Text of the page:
As political battle lines are drawn up over the looming expiration of the federal Wind Production Tax Credit, which many observers credit for a rapid increase in wind turbine installations, the Department of Energy this week released its Wind Technologies Market Report for 2011 -- and it indicates that the tax credit really has kicked up wind energy production. Written by researchers at the Lawrence Berkeley National Laboratory, the report finds that new wind power installations accounted for a third of new power generating capacity installed in 2011 -- and that California led the pack in new wind power capacity for the year.
According to the report, California installed 921 megawatts of new wind power generating capacity in 2011, displacing Texas from its six-year reign as wind power installation champion. Nationwide, 6.8 gigawatts of new wind generation capacity was installed in 2011.
Unsurprisingly to anyone who lives near new wind turbines, the report also found that the average size of turbines increased in 2011. The median wind turbine in the U.S. is now a 1.97 megawatt turbine atop a 265-foot pole, with blades 145 feet long -- and remember that "median" means around half of turbines will be that size or larger.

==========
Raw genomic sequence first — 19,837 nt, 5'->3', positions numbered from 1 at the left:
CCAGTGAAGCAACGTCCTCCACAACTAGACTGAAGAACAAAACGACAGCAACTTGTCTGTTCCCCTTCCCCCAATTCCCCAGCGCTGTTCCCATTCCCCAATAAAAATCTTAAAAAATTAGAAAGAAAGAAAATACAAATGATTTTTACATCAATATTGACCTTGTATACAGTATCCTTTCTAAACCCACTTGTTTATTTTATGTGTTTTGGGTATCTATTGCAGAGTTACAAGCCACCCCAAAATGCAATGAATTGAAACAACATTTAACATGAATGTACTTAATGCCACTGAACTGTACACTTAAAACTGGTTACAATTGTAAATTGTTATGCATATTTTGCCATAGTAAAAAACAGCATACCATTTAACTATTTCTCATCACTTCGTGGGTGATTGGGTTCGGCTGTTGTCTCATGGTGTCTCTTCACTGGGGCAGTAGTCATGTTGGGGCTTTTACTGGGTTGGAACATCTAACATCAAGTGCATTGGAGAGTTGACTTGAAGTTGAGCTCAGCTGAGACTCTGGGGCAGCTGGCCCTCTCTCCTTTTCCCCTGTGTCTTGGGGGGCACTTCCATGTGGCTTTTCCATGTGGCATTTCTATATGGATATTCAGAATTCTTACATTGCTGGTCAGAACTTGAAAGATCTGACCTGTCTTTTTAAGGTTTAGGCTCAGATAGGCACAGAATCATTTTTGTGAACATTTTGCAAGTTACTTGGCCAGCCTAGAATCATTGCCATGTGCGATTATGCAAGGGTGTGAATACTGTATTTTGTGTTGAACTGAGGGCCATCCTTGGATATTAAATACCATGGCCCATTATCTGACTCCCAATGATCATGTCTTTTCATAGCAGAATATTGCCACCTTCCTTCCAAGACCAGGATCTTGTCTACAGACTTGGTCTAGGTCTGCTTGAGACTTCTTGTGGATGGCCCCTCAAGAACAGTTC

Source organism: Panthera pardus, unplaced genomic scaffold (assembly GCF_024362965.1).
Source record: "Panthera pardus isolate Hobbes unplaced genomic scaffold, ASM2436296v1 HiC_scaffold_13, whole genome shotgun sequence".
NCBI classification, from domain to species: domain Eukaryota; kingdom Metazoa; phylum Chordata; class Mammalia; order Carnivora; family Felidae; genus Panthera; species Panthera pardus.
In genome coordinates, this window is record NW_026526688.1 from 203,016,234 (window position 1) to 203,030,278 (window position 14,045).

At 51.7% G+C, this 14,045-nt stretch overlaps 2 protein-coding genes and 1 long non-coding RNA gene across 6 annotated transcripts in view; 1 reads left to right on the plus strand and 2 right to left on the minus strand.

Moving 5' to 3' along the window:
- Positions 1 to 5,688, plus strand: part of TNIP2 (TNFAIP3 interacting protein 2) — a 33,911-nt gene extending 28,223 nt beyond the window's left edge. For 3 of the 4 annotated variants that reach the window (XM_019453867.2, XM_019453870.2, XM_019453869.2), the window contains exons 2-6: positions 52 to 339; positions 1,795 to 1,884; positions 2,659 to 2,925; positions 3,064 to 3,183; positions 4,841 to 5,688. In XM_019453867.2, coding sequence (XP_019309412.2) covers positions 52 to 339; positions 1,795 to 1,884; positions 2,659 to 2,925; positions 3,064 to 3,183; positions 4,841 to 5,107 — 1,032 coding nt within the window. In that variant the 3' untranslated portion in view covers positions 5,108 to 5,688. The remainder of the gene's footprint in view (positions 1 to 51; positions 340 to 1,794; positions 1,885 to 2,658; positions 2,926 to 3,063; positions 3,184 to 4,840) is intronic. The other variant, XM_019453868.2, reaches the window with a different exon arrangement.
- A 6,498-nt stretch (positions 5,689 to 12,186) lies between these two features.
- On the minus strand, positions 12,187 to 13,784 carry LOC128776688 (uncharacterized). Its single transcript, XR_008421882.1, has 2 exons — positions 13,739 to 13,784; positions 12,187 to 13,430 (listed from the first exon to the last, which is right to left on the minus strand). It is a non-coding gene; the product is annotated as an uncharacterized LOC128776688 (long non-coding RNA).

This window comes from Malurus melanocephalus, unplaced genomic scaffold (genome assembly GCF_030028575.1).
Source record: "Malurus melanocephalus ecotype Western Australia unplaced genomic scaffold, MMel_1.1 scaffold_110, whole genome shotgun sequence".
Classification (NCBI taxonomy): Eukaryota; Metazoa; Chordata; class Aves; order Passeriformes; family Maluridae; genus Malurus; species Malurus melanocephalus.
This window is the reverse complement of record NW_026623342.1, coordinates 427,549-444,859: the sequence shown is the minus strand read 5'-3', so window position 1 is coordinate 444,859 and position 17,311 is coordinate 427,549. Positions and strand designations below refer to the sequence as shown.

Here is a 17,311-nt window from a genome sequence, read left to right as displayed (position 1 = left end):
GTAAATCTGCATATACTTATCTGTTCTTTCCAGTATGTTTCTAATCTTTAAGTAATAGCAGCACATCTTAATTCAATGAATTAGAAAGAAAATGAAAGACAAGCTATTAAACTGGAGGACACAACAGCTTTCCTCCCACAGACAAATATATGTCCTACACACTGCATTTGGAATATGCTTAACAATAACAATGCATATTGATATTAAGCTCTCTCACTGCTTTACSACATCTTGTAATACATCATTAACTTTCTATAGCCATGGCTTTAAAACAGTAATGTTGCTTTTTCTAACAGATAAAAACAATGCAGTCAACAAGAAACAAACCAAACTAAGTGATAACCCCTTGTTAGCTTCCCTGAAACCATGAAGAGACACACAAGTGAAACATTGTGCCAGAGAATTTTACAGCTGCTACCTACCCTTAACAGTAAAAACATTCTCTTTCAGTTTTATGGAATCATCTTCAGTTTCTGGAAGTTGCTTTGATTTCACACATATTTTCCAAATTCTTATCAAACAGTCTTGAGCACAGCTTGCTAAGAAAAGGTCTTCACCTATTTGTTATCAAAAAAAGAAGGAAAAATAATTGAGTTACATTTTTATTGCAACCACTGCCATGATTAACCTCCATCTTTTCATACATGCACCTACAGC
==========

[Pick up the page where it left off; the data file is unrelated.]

But the report cautions that not all is rosy in the outlook for wind development companies in 2013 and beyond. The report cites the possible expiration of the Production Tax Credit in December, under which qualifying turbine owners receive a 2.1-cent tax credit for every kilowatt-hour of power they produce, as undermining potential growth in the industry. Record-low prices for natural gas, wind's main competitor as a power source, and declining demand for power driven by a slow economy are also potential speedbumps for the wind industry, according to the report.
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